TALIAFERRO v. TALIAFERRO

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District Court of Appeal, First District, Division 2, California.

Eugene A. TALIAFERRO, Plaintiff and Appellant, v. Dorothy D. TALIAFERRO aka Finn aka Davis, Defendant and Respondent.

Civ. 18611.

Decided: February 18, 1960

Eugene A. Taliaferro, in pro. per. Frisbie & Hoogs, Berkeley, for respondent.

Appeal from a judgment entered after the court sustained a general demurrer to the second amended complaint without leave to amend.

This case is another incident in the lengthy battle between these parties and is a companion to Taliaferro v. Taliaferro, 2 Cal.Rptr. 716, just decided, which gives a more detailed history of the struggle than will be recounted here.

The complaint is in three counts. It is alleged:

‘I

‘That defendant is indebted to plaintiff upon a written instrument.

‘II

‘That said written instrument is in words and figures as follows: ‘that there was therefore due and owing from plaintiff to defendant by reason of said provisions Seventh of said written agreement the sum of $275 per month for the period commencing January 1st, 1947, and ending January 1st, 1950.’

‘III

‘That the foregoing written instrument is a part of the findings in the case of Taliaferro v. Taliaferro, Contra Costa County Superior action number 46893 and that plaintiff Eugene A. Taliaferro herein was the defendant in said action No 46893 and as such was the defendant named in the foregoing finding.’

In paragraph IV, it is alleged that the finding was approved by the trial judge and was thereafter approved by this court and the Supreme Court on appeal. Taliaferro v. Taliaferro, 125 Cal.App.2d 419, 270 P.2d 1036.

It is then alleged that ‘under the terms and provisions of said finding set forth hereinabove the defendant Dorothy D. Taliaferro * * * was and is indebted to plaintiff in the sum of $9900 no part of which has been paid * * *’

Count 2 is a common count for the same amount, and is based on the finding set forth in the first count.

Count 3 incorporates the allegations of count 1 and then alleges ‘That said findings have never been given effect by any rendition of judgment in accordance therewith and pursuant thereto as required by law.’

The finding quoted in the complaint did not create an enforceable obligation. A finding is the decision of the court on issues of fact. The purpose is to answer questions raised by the pleadings. It is in the nature of a special verdict designed to make the case easily reviewable by disclosing the exact grounds on which the judgment rests. (48 Cal.Jur.2d, Trial, § 277.)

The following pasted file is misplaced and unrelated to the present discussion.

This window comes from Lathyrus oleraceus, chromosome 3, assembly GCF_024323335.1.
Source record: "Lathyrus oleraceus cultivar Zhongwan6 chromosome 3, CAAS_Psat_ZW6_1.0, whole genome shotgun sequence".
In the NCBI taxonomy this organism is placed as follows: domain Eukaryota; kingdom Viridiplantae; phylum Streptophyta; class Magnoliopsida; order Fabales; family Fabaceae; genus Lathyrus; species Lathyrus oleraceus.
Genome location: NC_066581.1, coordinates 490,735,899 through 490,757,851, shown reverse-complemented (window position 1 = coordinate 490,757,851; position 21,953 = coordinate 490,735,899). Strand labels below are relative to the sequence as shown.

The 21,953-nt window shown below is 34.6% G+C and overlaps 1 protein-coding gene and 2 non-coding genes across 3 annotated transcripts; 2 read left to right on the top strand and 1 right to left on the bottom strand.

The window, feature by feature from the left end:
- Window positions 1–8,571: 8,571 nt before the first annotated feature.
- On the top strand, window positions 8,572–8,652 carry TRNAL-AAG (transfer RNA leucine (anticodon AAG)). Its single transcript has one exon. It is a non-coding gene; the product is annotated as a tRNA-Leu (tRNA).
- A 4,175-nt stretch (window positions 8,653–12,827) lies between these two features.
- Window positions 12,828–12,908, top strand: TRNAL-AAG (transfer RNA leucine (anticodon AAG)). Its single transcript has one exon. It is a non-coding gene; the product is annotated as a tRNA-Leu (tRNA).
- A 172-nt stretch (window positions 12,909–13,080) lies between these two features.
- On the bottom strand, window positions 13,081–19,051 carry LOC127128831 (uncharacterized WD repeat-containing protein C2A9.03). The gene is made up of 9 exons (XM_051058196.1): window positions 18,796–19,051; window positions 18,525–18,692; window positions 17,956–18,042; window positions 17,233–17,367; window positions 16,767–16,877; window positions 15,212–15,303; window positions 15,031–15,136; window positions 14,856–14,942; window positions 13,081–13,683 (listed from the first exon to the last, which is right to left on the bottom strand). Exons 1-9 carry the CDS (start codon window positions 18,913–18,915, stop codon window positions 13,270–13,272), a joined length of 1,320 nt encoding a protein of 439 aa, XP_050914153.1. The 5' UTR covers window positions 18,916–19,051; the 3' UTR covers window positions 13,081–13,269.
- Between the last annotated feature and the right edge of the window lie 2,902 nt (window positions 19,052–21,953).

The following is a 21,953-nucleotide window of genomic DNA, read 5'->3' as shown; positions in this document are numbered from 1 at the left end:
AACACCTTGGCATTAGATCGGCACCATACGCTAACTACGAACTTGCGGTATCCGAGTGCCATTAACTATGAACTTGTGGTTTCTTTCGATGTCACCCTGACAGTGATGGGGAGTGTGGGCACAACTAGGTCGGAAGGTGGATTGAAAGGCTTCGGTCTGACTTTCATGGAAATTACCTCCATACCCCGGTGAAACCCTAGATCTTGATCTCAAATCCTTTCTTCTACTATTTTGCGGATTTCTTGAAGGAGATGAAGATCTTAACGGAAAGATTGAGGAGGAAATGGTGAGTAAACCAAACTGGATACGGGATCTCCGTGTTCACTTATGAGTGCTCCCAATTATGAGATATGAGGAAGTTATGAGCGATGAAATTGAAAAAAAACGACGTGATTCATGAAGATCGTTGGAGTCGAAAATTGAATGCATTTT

A finding “do[es] not have the force and effect of an adjudication where the subject matter is not disposed of by the judgment. The force of an adjudication rests in the judgment * * *” In re Estate of Buckhantz, 159 Cal.App.2d 635, at page 647, 324 P.2d 317, 325. See also Gordon v. Vucinich, 61 Cal.App.2d 78, 142 P.2d 71.

As noted in the companion case decided today, this court is not precluded under the circumstances of this litigation and in the interests of justice from taking notice of closely related proceedings that preceded this case. Moreover, the complaint contains many references to the proceedings in the case where the finding was made and which ended with the decision of this court reported as Taliaferro v. Taliferro, 125 Cal.App.2d 419, 270 P.2d 1036, supra.

That action was prosecuted by respondent against the appellant to recover money due under a property settlement agreement executed after the filing of a divorce action. Appellant defended on the ground that the agreement had been merged in the judgment and claimed certain offsets against the amount demanded. He filed no counter-claim or cross-complaint that could possibly have resulted in an intentional finding of the kind shown. That the finding resulted from a transposition of the words plaintiff and defendant is evident from a reading of the findings as a whole. Eleven lines below the finding now relied upon, the parties' names appear in the only order that could result from the pleadings and in the proper manner to support the judgment that was rendered against appellant and for the respondent. It is equally evident that appellant knew that the names had been transposed as the result of a clerical error. He made no direct attack on the finding by motion to vacate the judgment pursuant to Code of Civil Procedure, section 663. The question was not raised on his appeal from the judgment which has long since become final.

The judgment is affirmed and pursuant to Rule 26(a) Rules on Appeal and section 957 of the Code of Civil Procedure, the sum of $150 is assessed against the appellant and added to the costs as a penalty for the taking of a frivolous appeal.

PAULSEN, Justice pro tem.

KAUFMAN, P. J., and DRAPER, J., concur.

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